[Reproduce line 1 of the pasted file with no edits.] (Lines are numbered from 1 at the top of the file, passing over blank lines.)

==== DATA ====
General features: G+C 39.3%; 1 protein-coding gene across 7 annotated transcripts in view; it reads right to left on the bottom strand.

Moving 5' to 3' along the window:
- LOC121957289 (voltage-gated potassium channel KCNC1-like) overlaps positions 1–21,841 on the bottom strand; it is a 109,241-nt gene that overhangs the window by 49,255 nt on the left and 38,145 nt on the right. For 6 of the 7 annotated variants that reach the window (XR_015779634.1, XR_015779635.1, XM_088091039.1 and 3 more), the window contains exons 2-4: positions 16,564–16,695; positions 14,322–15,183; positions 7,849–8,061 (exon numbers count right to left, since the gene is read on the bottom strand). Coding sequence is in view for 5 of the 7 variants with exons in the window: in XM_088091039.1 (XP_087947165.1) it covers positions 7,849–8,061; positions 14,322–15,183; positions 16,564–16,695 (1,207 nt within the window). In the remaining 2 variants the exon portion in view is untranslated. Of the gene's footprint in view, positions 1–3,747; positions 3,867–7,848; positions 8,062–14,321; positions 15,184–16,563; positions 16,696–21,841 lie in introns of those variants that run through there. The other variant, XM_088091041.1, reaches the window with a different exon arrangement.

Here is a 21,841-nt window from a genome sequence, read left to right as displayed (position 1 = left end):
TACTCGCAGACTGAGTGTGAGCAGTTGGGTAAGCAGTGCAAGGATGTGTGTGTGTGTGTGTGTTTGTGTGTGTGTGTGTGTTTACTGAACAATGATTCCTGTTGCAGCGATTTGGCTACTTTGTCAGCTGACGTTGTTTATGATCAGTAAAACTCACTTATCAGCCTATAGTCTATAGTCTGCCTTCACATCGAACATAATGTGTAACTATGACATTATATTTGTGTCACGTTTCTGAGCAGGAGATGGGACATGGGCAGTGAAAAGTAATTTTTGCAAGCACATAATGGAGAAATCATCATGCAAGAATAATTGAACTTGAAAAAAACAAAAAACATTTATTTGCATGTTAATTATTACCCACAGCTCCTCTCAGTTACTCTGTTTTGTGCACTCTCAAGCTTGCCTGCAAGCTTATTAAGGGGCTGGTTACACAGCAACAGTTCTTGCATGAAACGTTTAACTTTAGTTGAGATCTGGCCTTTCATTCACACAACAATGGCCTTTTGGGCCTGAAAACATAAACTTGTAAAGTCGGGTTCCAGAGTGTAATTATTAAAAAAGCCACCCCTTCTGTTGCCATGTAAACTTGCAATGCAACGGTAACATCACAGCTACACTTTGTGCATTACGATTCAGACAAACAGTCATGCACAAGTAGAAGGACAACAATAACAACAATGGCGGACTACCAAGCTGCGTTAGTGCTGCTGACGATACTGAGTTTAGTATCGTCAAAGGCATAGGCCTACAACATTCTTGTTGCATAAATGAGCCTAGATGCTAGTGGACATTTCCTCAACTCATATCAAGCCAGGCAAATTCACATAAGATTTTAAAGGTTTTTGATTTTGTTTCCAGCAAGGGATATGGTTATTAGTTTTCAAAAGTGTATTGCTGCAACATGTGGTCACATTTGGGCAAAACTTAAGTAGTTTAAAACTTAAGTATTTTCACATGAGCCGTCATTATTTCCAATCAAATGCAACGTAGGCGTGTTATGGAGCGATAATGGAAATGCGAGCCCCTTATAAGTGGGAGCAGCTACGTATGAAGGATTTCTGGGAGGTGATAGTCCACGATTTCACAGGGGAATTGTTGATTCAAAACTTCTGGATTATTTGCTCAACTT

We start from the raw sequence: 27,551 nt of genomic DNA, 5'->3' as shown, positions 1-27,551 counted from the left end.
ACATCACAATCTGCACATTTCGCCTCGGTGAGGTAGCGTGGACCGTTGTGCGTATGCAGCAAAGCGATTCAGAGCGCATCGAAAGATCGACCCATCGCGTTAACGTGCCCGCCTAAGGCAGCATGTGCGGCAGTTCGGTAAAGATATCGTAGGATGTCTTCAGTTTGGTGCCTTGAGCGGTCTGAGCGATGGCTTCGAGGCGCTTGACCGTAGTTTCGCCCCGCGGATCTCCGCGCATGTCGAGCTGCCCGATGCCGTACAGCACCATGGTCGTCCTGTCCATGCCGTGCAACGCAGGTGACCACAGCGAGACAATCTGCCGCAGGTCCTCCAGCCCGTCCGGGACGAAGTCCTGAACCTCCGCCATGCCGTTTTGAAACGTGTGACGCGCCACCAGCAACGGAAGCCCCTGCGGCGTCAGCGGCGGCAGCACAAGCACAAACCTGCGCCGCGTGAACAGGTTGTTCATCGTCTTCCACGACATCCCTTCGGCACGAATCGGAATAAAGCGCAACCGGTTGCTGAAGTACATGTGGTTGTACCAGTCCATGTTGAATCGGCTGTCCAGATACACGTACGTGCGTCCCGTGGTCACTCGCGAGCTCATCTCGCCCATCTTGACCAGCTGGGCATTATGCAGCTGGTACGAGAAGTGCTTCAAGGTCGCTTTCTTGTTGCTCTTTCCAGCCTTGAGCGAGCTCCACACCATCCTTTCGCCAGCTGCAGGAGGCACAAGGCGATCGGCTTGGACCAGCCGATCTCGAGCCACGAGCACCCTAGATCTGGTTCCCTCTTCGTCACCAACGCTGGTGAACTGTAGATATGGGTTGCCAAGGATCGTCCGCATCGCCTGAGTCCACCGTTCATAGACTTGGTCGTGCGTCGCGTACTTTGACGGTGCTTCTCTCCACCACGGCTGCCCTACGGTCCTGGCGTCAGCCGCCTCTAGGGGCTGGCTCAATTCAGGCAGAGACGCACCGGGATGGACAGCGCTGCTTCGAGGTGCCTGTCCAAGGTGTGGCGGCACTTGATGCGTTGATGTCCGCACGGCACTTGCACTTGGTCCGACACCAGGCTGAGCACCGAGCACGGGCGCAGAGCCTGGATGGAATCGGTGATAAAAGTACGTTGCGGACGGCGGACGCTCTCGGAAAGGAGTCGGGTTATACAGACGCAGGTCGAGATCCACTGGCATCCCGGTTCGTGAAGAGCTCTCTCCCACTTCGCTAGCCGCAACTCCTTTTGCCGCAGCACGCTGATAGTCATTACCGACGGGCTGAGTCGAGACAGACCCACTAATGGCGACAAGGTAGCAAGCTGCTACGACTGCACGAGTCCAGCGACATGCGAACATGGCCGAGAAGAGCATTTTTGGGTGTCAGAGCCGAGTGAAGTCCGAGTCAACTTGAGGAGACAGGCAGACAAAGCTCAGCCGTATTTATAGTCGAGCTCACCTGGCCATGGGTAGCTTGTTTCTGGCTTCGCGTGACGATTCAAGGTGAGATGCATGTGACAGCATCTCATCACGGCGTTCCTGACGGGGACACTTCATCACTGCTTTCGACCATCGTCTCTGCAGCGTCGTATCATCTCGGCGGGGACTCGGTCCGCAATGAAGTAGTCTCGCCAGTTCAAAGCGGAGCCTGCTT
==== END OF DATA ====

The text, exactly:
General features: G+C 39.3%; 1 protein-coding gene across 7 annotated transcripts in view; it reads right to left on the bottom strand.